Well one area is in the commodities and goods stage. While many people trumpet the theory that graphics are not everything I contend that having well produced graphics, sound and UI design can make or break any game. Even during the prototyping phase if instead of using programmer art, high quality art was used in its place (As Danc over at lostgarden.com has provided before) it can help a team, and buyers, see the potential of any game. Authentic graphics and content can help a game distinguish itself.
On the flip side of that argument, what about game remakes or ports, obvious fakes right, that add enhanced graphics or provide the game on a new platform. Are they authentic? One big concern a lot of gamers have today is that they will have to buy their games over and over as they upgrade their machines or consoles. PC game publishers sometime update old PC games to allow them to work on new hardware, or now console providers have their own services like Nintendo’s virtual console or Xbox arcade where players can buy classic games, for a nominal fee. While it obviously took work to produce those retro-fueled services and port the games, some players perceive these offerings as money grubbing and not authentic.
Then there are game remakes like the new Space Invaders Extreme that, while having a similarity to the old Space Invaders game, adds new mechanics to the game and has generally been well received. But do you need to add new gameplay to be considered an authentic remake? The new Secret of Monkey Island remake will be receiving a graphics over haul however, LucasArts included an interesting feature where a player can switch back and forth between the new and old graphical styles, which is meant to give authentic tribute to the original game. You can even tell in the language that the developers use in the movie to promote the game that they are trying to be as authentic as possible, as they produce a “faithfully re-imaged version” of the game.
Moving on to what makes an authentic service in games we have to bring back the developer into the picture. For single players games, the UI that a developer builds will provide control and information services for the player. If the UI is frustrating to the user, because the interaction is fake, then it can potentially hurt the game. However, in a recent small study it has been found that the usability of the game does not always mean that players will dislike the game.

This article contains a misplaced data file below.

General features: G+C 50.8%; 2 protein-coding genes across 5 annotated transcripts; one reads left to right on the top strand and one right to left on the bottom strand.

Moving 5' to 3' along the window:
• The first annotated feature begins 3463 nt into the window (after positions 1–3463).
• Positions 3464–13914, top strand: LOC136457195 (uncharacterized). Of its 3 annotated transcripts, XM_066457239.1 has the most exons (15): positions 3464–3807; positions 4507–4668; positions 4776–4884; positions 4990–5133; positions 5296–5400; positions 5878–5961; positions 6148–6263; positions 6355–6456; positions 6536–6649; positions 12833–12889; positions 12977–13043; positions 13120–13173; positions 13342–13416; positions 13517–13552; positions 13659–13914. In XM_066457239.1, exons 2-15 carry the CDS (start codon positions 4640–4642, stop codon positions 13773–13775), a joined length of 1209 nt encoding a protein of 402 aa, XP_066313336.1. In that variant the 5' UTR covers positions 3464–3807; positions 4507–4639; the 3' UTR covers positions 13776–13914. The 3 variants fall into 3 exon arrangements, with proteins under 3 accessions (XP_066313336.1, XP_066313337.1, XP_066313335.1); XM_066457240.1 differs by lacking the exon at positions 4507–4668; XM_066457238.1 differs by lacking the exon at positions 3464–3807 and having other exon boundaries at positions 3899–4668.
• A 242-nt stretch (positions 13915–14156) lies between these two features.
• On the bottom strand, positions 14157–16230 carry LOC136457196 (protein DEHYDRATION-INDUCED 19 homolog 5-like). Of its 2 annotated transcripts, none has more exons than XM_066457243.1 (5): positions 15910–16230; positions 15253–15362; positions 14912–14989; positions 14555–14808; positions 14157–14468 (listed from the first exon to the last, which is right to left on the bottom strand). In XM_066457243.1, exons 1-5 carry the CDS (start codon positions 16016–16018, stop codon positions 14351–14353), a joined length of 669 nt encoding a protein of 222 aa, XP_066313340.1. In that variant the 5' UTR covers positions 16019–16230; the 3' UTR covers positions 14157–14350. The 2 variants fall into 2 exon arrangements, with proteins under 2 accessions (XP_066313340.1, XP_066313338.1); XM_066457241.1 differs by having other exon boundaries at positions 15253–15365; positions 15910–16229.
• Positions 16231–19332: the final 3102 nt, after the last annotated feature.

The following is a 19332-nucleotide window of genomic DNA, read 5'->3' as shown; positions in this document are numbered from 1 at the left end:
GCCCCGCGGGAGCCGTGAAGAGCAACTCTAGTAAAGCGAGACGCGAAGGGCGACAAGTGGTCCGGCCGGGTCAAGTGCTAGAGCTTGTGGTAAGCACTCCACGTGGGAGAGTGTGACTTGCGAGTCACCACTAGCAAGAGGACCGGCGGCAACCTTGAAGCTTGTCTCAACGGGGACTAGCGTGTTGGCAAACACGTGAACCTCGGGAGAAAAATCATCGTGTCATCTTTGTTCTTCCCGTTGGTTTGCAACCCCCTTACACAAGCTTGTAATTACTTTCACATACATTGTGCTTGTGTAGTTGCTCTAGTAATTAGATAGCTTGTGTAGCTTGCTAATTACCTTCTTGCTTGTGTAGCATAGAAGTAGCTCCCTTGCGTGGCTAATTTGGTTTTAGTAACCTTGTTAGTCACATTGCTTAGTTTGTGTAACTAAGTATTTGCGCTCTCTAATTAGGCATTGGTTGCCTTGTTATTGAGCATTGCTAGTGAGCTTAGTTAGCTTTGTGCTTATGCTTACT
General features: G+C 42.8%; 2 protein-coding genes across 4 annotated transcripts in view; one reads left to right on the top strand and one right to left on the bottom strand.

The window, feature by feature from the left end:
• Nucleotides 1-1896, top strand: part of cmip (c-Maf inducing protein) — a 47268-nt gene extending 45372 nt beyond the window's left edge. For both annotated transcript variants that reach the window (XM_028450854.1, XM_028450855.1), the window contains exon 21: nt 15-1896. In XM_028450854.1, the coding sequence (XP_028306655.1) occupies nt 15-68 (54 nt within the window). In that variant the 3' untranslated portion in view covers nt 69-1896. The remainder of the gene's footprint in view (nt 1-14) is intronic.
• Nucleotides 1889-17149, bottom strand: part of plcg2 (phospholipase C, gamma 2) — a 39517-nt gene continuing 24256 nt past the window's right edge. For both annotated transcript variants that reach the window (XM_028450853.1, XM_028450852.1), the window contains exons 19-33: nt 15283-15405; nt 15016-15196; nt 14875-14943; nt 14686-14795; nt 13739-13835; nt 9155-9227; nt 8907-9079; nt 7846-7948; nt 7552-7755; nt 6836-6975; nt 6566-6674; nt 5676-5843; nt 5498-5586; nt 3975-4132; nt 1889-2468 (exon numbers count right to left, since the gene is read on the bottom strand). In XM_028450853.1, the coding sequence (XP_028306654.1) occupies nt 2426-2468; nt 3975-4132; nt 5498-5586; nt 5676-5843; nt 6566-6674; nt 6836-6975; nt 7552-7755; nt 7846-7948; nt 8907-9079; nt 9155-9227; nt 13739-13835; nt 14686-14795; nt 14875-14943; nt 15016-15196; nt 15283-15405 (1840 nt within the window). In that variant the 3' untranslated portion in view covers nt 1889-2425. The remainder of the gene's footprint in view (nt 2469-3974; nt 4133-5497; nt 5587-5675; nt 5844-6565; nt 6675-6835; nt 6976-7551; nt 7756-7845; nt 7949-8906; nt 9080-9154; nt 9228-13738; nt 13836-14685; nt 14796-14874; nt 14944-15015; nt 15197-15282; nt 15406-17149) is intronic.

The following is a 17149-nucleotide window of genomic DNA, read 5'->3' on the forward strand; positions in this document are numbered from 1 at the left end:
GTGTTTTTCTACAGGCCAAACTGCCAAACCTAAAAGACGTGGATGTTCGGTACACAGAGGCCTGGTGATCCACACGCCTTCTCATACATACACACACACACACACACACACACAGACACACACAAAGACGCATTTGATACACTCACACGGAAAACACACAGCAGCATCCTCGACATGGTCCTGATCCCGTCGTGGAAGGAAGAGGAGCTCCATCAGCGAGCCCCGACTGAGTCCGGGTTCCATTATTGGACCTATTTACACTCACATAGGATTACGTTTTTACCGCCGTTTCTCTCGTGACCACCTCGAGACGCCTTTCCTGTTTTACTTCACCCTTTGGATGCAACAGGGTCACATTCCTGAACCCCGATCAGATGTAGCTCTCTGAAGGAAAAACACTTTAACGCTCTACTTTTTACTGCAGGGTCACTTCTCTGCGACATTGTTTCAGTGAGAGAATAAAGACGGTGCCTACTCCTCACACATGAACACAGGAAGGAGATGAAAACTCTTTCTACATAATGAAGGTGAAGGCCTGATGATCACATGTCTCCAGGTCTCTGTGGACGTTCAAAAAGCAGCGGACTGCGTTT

A main service that players will ultimately face is the multiplayer services that game developers provide. There is a reason why the ESRB does not rate online gameplay. How a company deals with annoying players, cheaters or other griefing behavior sets a tone for how a game developer is perceived to be genuine in providing multiplayer content. Rumors often float around MMO games like CCP’s Eve Online that say the company allows cheating to take place because it would take too much time and money to truly find every cheater and expel them from the game. Blizzard on the other hand makes very bold reports of the number of accounts they expel because of cheating or other undesirable behavior. At least creating the perceived control of their online services can make a game company seem to be authentic. (Even though some people would say that World of Warcraft is like the Walmart of MMOs and Eve is one of the more authentic MMO experiences)
Then there are some games that provide new experiences all together while staying on the fence of whether they are real or fake. Recently there has been an influx of quality made online browser-based games that have taken a game’s IP and made a different game with it. Mirror’s Edge, Infamous, Portal and Left 4 Dead have all been turned into great 2D games. These are obviously fakes that have taken their material from an original AAA game title but you can get lost shooting zombies in Left 4k Dead just as easily as in Left 4 Dead. Gilmore and Pine would call these games fake-reals, since they provide pseudo-experiences. These re-imagined games refer to a source material not their own (fake) but are original in and of themselves (real). The opposite would be a quasi-experience or a real-fake. Those are games that clone another game but have obvious flaws. If a developer made a 3D puzzle game where the player places doors to walk through walls obviously it still would not be Portal. Perhaps that is why no one has made a product that competes with The Sims, they would run the risk of being seen as a real-fakes, or even a fake-fakes, in the face of The Sims’ popularity.
I have only touched on how you could use Gilmore and Pine’s work to describe games. Transformations have similarities to concepts like Games for Change or Bogost’s Persuasive Games. Game companies themselves often suffer from being seen as fakes, such as the power house EA which has continually struggled with their old identity of being a slave-driver and uninnovative. Even the old systems like Atari are thought to have authentic value and need to be preserved.
It is an interesting experiment to take the principles that Gilmore and Pine discuss in their book not only to evaluate games as goods being produced by companies but to evaluate how a player perceives the authenticity of their game experience. We may find that even if a game experience is fake, players can authentically enjoy it.